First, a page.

- “Memphis Minnie’s ‘Scientific Sound’: Afro-Sonic Modernity and the Juke Box Era of the Blues.” American Quarterly, 72.1 (March 2020): 75-102. https://theasa.net/sites/default/files/72.1_March_2020_Retman_S.pdf
- “ ‘Return of the Native’: Sterling Brown’s A Negro Looks at the Southand the Work of Signifying Ethnography.” American Literature, 86, No. 1 (March 2014): 87-115.
- “What Was African American Literature?: Commentary” PMLA 128, No. 2 (March 2013).
- “Langston Hughes’s ‘Rejuvenation Through Joy’: Passing, Racial Performance and the Marketplace.” African American Review, 45, No. 4 (Winter 2012): 593-602.
- Real Folks: Race and Genre in the Great Depression(Duke University Press, 2011) https://library.oapen.org/handle/20.500.12657/48498
- “Black No More: George Schuyler and Racial Capitalism.” Comparative Racialization, edited by Patricia Yaeger. Special issue of PMLA 123, No. 5,(October 2008): 1448-1464.
Prof. Oliver Rollins, our newest faculty member, is a qualitative sociologist who works on issues of race/racism in and through science and technology. Specifically, his research explores how racial identity, racialized discourses, and systemic practices of social difference influence, engage with, and are affected by, the making and use of neuroscientific technologies and knowledges. His book, Conviction: The Making and Unmaking of The Violent Brain (Stanford University Press, 2021), traces the development and use of neuroimaging research on anti-social behaviors and crime, with special attention to the limits of this controversial brain model when dealing with aspects of social difference, power, and inequality. A good sample of his writing include:
- Anelis Kaiser Trujillo, Emily Ngubia Kessé, and Oliver Rollins. Forthcoming. “The Significance of Race and Racism in Neuropsychology and Cognitive Neuroscience” Cortex: A Journal devoted to the Study of the Nervous System and Behavior
- Rollins, Oliver. 2021. “Towards an antiracist (neuro)science.” Nature: Human Behaviour, 5:540-541. https://doi.org/10.1038/s41562-021-01075-y
- Roberts, Dorothy and Oliver Rollins. 2020. “Why Sociology Matters to Race and Biosocial Science.” Annual Review of Sociology 46:195-214.
- Larregue, Julien and Oliver Rollins. 2019. “Biosocial Criminology and The Mismeasure of Race.” Ethnic and Racial Studies 42(12):1990-2007.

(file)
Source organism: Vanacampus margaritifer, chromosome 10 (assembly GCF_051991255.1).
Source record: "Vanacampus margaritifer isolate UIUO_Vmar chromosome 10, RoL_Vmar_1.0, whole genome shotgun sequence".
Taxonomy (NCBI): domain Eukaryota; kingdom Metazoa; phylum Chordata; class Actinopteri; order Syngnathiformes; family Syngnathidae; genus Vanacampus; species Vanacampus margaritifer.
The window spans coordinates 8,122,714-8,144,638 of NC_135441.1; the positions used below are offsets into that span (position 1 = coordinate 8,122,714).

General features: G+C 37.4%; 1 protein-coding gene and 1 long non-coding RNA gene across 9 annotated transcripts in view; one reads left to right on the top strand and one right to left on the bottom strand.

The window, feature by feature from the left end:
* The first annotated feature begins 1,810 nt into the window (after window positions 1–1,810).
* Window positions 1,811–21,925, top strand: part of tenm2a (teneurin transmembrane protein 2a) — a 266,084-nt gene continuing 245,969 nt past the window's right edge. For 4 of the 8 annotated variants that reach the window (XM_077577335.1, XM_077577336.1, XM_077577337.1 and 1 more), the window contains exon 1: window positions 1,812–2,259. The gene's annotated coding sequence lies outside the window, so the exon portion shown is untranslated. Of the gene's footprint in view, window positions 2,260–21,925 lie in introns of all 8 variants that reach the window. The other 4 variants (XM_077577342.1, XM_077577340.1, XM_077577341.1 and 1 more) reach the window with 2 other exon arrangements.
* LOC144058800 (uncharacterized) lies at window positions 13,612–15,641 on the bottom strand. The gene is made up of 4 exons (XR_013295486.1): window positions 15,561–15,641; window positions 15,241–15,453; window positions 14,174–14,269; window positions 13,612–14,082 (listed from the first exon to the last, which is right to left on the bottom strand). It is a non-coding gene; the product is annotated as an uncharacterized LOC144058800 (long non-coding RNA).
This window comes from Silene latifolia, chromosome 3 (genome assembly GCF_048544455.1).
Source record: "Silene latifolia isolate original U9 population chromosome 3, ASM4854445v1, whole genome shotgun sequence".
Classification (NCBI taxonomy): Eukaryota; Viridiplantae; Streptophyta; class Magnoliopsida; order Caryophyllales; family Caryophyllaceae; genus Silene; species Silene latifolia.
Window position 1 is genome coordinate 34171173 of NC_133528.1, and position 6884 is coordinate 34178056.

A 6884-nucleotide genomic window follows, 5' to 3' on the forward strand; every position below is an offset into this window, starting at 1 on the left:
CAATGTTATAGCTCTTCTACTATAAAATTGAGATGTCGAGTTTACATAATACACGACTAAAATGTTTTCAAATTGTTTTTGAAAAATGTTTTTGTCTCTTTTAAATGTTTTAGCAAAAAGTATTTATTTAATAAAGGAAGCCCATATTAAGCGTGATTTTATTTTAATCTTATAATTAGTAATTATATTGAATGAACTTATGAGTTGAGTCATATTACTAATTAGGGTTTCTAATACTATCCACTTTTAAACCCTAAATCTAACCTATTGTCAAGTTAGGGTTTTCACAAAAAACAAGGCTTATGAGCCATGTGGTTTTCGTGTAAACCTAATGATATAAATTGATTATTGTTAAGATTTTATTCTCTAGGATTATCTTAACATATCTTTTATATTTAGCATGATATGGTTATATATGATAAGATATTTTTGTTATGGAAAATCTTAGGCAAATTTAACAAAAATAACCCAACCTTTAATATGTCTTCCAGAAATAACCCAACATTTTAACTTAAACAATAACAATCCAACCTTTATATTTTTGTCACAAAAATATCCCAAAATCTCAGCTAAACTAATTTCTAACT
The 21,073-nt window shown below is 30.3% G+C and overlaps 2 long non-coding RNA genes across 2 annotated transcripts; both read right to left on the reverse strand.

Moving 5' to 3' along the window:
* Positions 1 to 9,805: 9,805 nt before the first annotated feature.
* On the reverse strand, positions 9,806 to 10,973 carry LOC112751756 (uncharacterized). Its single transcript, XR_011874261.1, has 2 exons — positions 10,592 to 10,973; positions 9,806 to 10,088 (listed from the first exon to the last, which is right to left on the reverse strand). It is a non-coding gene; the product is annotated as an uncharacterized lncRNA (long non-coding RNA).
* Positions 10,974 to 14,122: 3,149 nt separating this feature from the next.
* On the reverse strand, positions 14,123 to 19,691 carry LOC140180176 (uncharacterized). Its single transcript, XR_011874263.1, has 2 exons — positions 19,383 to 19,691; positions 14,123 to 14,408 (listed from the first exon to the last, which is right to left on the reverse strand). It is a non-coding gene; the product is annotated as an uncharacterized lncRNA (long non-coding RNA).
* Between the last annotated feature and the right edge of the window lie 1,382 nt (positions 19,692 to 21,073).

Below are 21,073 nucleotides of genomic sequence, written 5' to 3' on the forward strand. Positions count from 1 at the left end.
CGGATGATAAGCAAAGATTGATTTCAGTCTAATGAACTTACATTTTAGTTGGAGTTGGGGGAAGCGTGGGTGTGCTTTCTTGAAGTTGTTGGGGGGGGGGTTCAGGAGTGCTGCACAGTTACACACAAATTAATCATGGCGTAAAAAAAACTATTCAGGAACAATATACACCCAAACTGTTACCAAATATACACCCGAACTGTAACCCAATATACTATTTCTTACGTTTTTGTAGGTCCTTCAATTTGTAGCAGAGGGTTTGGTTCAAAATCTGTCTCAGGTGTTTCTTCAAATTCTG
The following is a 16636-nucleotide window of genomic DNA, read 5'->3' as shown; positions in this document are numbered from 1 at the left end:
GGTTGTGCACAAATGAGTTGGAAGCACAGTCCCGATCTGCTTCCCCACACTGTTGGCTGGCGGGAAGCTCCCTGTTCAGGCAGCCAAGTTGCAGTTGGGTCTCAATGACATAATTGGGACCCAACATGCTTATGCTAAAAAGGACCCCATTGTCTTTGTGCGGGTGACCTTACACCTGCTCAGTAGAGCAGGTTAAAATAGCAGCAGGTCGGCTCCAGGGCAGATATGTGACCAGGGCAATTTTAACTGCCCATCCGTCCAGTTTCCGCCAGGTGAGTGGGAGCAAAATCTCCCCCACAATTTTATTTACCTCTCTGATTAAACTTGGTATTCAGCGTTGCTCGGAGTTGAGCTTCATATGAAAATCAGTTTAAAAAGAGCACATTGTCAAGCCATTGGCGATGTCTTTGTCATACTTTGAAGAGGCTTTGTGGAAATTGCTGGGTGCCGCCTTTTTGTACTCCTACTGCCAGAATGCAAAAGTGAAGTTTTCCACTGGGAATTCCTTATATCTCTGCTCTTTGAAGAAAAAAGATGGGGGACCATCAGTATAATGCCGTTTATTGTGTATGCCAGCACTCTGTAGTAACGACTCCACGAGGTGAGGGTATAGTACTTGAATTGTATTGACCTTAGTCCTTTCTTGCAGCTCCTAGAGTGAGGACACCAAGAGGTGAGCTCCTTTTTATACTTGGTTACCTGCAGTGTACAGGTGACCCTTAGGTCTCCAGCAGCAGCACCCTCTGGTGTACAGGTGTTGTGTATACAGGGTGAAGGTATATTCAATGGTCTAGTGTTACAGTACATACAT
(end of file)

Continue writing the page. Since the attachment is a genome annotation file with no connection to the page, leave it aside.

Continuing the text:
Prof. Vincent Schleitwiler is another AES scholar whose work engages with Black studies alongside other ethnic and racial groups. His first book, Strange Fruit of the Black Pacific: Imperialism's Racial Justice and Its Fugitives, explores the intersecting migrations of Japanese Americans, Filipinos, and African Americans across US imperial domains, from the 1890s to the 1940s. His scholarship has appeared in African American Review, Amerasia Journal, Global Performance Studies, Film Quarterly, Comparative Literature, and others. Current research projects include a second monograph, “From Afro-Asia to Outer Space: Racial Difference Beyond White Supremacy,” and coediting a recovered phototext manuscript on post-WWII Japanese American Chicago by the photojournalist Vince Tajiri. A selection of his writings and interviews include:
- “Black Transpacific Culture and the Migratory Imagination.” In African American Literature in Transition, 1900-1910, ed. Shirley Moody-Turner. Cambridge University Press (July 2021).
- “Kung-fu and the Black Image.” Dialogue with Isabella Price; Langston Hughes Performing Arts Center, Seattle (Feb. 2021)
- “East Meets Black: Asian and Black Masculinities in the Post-Civil Rights Era, by Chong Chon-Smith,”The ALH Online Review, Series XIII. Book review.
- "A Demonology of Comparisons: Imperialism, Justice, and Anti/Blackness."Comparative Literature 2 (June 2016): 116-29.
- “Vince Schleitwiler on Afro–Asian Activist Coalitions,” Imagine Otherwise podcast #30 (Feb. 2017)
- “BAR Book Forum: Vince Schleitwiler’s Strange Fruit of the Black Pacific.” Black Agenda Report (July 2018)
- “The Violence and the Music, April-December 1899,” in “Forward,” Journal of Transnational American Studies 1 (2017)
- “Into a Burning House: Representing Segregation’s Death.” African American Review, 42.1 (Spr. 2008)
Prof. Jacqueline Waita teaches basic, intermediate, and intensive Swahili, and is active in local affairs related to African American and African diasporic communities.
We pay tribute to the key founders of our interdiscipline and our department, foremost of them Black students and their allies at San Francisco State College and, later, members of the Black Student Union with their allies at the University of Washington. We are also beneficiaries of the legacies of our emeriti faculty, alumni, and community members who were involved in Black studies work with us – Prof. John Walter, Prof. Johnnella Butler, Prof. Syed Mohammed Maulana, Larry Gossett, Prof. Robert Crutchfield, Prof. Quintard Taylor, Prof. James Banks, Prof. Cherry McGee Banks, Emile Petrie, Myron Apilado, Marguerite Cook, to name just a few.
We celebrate and recognize our alliances with other UW faculty in Black studies: Profs. Ileana Rodriguez-Silva, Stephanie Smallwood, Habiba Ibrahim, Chandan Reddy, Shirley Yee, Alexes Harris, Alys Weinbaum, Ralina Joseph, Rachel Chapman, Clarence Spigner, Laura Chrisman, Geneva Gay, Ed Taylor, Joy Williamson-Lott, William H. George, and many more colleagues.
We are proud of and committed to working alongside Black-identified organizations within and beyond our campus, among them the Black Faculty Collective, Black Student Union, Northwest African American Museum, Langston Hughes Performing Arts Institute, UW Abolition Institute, Mayor’s Council on African American Elders, Sisterhood, and Black Agenda Report.
And most definitely, we are invigorated by the continuing growth of our department, especially in our faculty roster, curriculum, and engagement with Black studies and our diverse communities here and elsewhere. This excitement is indeed fueled by our hope that our quest for social justice, true to the spirit and legacies of Black history, continues to be meaningfully realized. Have a great Black history month!